(Washington, DC) – Today, U.S. Senator Richard Blumenthal (D-Conn.) chaired a hearing of the Committee on Commerce, Science, and Transportation entitled “Staying on Track: Next Steps in Improving Passenger and Freight Rail Safety” – a hearing he requested in light of recent train accidents in Connecticut, Maryland, and Missouri. During the hearing, the Federal Railroad Administration (FRA) and the National Transportation Safety Board (NTSB) confirmed that the May 15 inspection report of the Metro-North railroad shows that there were safety issues on the track prior to the train derailment near Bridgeport. Blumenthal also emphasized the need for MTA to adopt shunt technology – a $200 device that could have likely saved the life of the Metro-North track foreman Robert Luden who died in a train accident near West Haven on May 28.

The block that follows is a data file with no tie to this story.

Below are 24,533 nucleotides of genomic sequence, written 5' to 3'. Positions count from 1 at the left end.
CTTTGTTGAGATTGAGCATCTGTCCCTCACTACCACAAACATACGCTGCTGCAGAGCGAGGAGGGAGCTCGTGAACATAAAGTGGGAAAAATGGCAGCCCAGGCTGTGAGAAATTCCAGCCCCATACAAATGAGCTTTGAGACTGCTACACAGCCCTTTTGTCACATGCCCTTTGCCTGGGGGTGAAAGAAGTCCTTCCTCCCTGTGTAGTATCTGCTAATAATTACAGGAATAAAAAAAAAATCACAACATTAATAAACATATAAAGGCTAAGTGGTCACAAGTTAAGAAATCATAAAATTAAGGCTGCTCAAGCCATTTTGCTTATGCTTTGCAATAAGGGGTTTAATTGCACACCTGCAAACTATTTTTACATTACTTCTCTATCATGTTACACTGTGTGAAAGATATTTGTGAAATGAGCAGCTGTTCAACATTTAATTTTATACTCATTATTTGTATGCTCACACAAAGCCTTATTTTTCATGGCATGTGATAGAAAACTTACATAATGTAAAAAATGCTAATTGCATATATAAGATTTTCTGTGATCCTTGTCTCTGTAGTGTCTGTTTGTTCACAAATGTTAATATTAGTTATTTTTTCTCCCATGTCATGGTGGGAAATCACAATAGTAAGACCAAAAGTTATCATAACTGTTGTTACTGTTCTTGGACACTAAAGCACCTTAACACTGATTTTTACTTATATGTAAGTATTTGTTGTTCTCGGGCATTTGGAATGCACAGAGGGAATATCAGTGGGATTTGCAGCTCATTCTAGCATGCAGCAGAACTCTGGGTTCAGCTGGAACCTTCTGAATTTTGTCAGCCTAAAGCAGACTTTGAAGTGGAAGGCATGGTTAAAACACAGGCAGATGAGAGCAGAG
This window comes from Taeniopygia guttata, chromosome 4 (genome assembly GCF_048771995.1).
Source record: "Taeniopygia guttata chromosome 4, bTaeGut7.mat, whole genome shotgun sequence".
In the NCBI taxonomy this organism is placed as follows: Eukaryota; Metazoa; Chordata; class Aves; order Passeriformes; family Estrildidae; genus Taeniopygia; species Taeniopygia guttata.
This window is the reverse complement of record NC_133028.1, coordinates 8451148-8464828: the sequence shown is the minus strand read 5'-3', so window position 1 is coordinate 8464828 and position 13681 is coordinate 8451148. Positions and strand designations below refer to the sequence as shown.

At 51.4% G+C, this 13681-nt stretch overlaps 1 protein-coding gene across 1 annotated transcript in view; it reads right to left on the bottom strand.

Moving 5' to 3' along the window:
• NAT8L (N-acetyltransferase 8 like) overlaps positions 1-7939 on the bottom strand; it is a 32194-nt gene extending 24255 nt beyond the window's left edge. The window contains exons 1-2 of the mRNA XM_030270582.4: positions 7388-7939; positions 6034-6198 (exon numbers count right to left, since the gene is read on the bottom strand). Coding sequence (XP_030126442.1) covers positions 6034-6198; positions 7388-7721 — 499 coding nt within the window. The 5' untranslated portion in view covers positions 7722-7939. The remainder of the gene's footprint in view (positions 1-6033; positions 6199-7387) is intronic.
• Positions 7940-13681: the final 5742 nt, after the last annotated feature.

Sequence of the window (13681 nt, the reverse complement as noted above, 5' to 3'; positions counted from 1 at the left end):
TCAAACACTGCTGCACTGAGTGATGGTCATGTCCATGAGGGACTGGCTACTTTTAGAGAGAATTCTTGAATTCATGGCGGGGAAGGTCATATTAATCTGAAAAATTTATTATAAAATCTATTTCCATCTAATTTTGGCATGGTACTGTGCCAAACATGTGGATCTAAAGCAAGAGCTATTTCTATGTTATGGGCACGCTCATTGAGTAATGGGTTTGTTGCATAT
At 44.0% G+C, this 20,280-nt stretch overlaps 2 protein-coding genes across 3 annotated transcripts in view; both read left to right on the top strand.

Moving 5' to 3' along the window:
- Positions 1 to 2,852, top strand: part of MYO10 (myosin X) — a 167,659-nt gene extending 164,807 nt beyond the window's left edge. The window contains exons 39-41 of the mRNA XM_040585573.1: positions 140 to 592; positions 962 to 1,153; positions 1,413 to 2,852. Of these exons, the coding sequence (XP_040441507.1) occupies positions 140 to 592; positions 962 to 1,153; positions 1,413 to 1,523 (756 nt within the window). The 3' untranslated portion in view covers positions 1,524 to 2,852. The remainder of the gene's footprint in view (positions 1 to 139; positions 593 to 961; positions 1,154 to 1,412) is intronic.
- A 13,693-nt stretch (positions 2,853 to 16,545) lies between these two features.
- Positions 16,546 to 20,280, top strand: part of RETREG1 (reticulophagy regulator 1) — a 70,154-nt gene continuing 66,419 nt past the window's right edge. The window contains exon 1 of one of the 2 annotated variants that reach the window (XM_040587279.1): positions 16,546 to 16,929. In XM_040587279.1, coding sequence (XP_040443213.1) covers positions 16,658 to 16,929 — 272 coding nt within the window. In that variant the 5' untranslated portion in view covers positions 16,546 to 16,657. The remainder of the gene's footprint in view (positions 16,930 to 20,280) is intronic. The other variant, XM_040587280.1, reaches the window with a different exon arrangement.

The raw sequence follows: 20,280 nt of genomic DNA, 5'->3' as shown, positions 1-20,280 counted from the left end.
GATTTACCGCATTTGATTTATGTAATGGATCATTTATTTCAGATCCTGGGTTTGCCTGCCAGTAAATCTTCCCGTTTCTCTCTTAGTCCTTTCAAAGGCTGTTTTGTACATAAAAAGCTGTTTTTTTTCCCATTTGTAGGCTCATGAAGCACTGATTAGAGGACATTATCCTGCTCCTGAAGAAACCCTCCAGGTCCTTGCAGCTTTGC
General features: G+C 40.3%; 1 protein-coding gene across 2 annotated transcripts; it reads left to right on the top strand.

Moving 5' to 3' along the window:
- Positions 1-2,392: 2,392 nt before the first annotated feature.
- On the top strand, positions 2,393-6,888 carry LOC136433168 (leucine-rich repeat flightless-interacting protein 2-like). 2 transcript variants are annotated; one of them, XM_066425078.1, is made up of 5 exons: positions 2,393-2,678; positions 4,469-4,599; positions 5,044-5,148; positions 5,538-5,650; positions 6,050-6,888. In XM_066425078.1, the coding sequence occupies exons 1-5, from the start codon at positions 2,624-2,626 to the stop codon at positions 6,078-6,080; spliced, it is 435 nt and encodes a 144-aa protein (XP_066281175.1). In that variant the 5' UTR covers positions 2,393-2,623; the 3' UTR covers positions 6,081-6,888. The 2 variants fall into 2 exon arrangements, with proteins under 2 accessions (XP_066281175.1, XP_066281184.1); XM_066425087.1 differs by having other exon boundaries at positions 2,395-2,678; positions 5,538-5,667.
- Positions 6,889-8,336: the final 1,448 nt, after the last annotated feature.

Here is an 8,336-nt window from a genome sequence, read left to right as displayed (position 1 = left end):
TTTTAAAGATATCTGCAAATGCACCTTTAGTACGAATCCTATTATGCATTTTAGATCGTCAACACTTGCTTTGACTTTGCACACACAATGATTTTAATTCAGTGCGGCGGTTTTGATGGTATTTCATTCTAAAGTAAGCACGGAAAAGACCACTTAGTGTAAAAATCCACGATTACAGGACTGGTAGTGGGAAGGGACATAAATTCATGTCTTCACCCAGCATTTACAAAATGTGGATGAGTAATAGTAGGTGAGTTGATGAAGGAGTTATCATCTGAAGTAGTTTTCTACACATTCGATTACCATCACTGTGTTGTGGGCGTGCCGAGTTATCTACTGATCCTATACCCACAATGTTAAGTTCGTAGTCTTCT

“As the saying goes, ‘A picture is worth a thousand words,’” Blumenthal said at the beginning of the hearing. “And we’re going to see two pictures over the course of this hearing – one of them is of a shunt system. This very rudimentary appearing piece of equipment could have saved the life of the Metro-North worker who was killed in West Haven. Cost? About $200. And thankfully, NTSB has recommended in an urgent recommendation that Metro-North use this equipment system-wide. But, for Robert Luden, it’s too late.”
The first panel consisted of witnesses from FRA, NTSB, and the Government Accountability Office, and included NTSB Chairman Deborah Hersman. Her testimony is here. The second panel consisted of witnesses from the rail industry, labor sector, and state government, and included Connecticut Transportation Commissioner James Redeker. His testimony is here. Testimony for the other witnesses is available upon request. Video of Blumenthal’s opening statement is here.